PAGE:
CUENCA DIGESTDespite increase in number of vehicles, Cuenca air quality holds steady in 2009; use of cleaner diesel fuel credited

Dec 22, 2009 | 0 comments

The director of Cuenacaire, Rolando Arpi, says that Cuenca’s air quality has held steady in 2009 and has shown slight improvements in some areas despite an increase in the number of vehicles on the roads.

Cuencaire, created in 2007 to measure air pollution, maintains two dozen monitoring stations throughout the city and in surrounding areas, that record levels of carbon monoxide (CO), sulfur dioxide (SO2), nitrogen oxide (NOx), carbon dioxide (CO2), methane (CH4) and nitrous oxide (N2O) and particulate matter with diameter less than 10 micrometers.

According to Arpi, one reason for the better measurements is the introduction of cleaner diesel fuel. “The amount of impurities in the diesel, especially sulfur, has been greatly reduced and this means improvement for the air.”

One major concern for Arpi is that the number of riders in vehicles is declining. “In 2007, our statistics show that there were five passengers in each vehicle. That number has dropped to three, so we need to educate the public about the importance of car pooling.”

According to Cuencaire readings, areas with the worst air quality are the two blocks of Calle Presidente Cordova just east of San Francisco Plaza and area surrounding Vicente Corral Moscoso Hospital. Areas with the cleanest air are in the foothills of the Cajas Mountains and Turi.

In a 2006 survey of Latin American cities, Cuenca ranked in the top 10% for air quality for cities in its population category.


Responding to growing numbers of Ecuadorians and foreigners who require immigration services, the Ministry of Foreign Affairs has announced it will expand its Cuenca operations in 2010.

Southern Ecuador has the highest number of former residents living overseas, per capita, of any region of the country. Many of these residents are returning home and require immigration services. “Now, they are required to travel to Quito or Guayaquil, and this is a hardship for many of them,” said Ana Lucia Serrano, regional secretary for the foreign affairs ministry. Serrano also noted the growing number of foreign residents moving into the area, especially Cuenca, who also require services.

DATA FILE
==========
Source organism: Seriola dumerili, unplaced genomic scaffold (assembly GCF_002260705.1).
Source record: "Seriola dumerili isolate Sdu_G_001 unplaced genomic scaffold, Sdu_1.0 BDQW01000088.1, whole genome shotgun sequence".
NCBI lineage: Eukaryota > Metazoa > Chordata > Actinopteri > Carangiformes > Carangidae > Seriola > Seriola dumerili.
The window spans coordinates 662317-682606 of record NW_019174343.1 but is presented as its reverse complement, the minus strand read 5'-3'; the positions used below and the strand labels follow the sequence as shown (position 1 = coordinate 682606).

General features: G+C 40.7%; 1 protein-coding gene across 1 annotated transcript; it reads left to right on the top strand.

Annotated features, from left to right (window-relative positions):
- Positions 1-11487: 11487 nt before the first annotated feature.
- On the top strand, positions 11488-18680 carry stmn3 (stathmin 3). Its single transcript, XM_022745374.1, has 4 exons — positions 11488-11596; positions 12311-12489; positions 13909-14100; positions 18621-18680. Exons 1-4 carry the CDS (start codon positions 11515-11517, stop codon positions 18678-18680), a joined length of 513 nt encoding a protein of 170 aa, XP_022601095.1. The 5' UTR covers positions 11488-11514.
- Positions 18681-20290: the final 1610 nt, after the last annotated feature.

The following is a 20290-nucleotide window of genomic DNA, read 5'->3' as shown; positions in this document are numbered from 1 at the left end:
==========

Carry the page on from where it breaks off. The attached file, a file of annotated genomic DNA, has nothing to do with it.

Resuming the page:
The foreign affairs office did not announce an opening date for the Cuenca office but said that it would be early in 2010.


Six years after the implementation of a comprehensive city street parking system, thousands of parking fines, ranging from $10 to $2,000 remain uncollected.  The director of the Cuenca parking authority estimates the outstanding total is $1,590,000.

Vladimir Argudo, who heads the parking program, says that the number of unpaid fines is “unacceptable” and that his office is working on methods to increase collections and stop abuses.

"It is estimated that uncollected fines amount to more than $250,000 a year since we began the program,” Argudo said.


Cuenca’s Barranco Foundation has awarded a contract for the construction of 16 sales stalls at the Plaza de las Flores at Calles Sucre and Aguirre, opposite the cathedral. The announcement comes almost a year-and-a-half after new permanent stalls were torn down following public criticism of their design.

According to Foundation director Benjamin Cordero, the new design requires that the plastic and metal stalls be portable and be dismantled when the market closes each day. “It is important that the plaza be open when the market is not in operation so the space can be used for cultural and social events,” Cordero said.

The sales stalls will be arranged in two rows, each holding 10 large buckets of  floral arrangements. Each stall will measure one by two meters. Plans for the new flower market design require free access to the square, the adjacent convent and the stores operating on the outside of the convent building.


Ecuadorian airline AeroGal began non-stop service to New York’s JFK airport Dec. 10. It is the airline’s second U.S. route, having initiated service to Miami earlier in the year. The New York service is the first offered by an Ecuadorian airline since the defunct Ecuadoriana ended operations 10 years ago.

Gabriela Sommerfeld, AeroGal chief executive, said that the flights meet a critical demand. “There are as many as two million Ecuadorians living in the New York and New Jersey area. Our first priority is to make it easier for them to travel between Ecuador and the U.S.,” she said. “We also recognize the growing popularity of Ecuador as a tourist destination and we intend to serve this need as well.”

According to Sommerfeld, AeroGal is looking at ways to improve connections for Ecuador-to-U.S. travelers to major cities in Ecuador. "We want to bring more tourists to Quito, Guayaquil. Cuenca, and the Galapagos and are considering more frequent flights.”

In other airline news, government-operated Tame airlines, has announced it is ending its Quito-to-Manta and Guayaquil-to-Loja service. The airline cited lack of passengers for the decision.

Photo caption: Cuenca's famous flower market will soon have a new look.


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